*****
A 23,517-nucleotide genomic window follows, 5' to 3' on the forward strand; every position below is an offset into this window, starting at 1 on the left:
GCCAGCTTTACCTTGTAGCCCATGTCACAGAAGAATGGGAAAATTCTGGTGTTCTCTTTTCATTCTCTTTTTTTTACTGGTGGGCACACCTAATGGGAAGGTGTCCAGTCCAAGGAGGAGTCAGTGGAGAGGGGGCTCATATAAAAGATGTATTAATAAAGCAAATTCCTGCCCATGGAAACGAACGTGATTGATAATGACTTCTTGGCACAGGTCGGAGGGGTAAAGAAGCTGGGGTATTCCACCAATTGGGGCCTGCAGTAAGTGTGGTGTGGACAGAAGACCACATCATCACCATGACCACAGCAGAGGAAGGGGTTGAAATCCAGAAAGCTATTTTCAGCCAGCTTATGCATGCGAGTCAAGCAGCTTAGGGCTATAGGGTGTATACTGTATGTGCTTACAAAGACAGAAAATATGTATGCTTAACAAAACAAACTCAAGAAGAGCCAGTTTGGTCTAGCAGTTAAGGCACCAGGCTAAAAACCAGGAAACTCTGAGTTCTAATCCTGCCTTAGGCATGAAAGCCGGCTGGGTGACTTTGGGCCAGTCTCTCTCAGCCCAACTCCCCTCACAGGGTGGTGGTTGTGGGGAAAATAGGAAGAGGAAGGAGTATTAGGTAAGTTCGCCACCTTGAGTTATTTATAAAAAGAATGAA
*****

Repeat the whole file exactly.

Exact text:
A 23,517-nucleotide genomic window follows, 5' to 3' on the forward strand; every position below is an offset into this window, starting at 1 on the left:
GCCAGCTTTACCTTGTAGCCCATGTCACAGAAGAATGGGAAAATTCTGGTGTTCTCTTTTCATTCTCTTTTTTTTACTGGTGGGCACACCTAATGGGAAGGTGTCCAGTCCAAGGAGGAGTCAGTGGAGAGGGGGCTCATATAAAAGATGTATTAATAAAGCAAATTCCTGCCCATGGAAACGAACGTGATTGATAATGACTTCTTGGCACAGGTCGGAGGGGTAAAGAAGCTGGGGTATTCCACCAATTGGGGCCTGCAGTAAGTGTGGTGTGGACAGAAGACCACATCATCACCATGACCACAGCAGAGGAAGGGGTTGAAATCCAGAAAGCTATTTTCAGCCAGCTTATGCATGCGAGTCAAGCAGCTTAGGGCTATAGGGTGTATACTGTATGTGCTTACAAAGACAGAAAATATGTATGCTTAACAAAACAAACTCAAGAAGAGCCAGTTTGGTCTAGCAGTTAAGGCACCAGGCTAAAAACCAGGAAACTCTGAGTTCTAATCCTGCCTTAGGCATGAAAGCCGGCTGGGTGACTTTGGGCCAGTCTCTCTCAGCCCAACTCCCCTCACAGGGTGGTGGTTGTGGGGAAAATAGGAAGAGGAAGGAGTATTAGGTAAGTTCGCCACCTTGAGTTATTTATAAAAAGAATGAA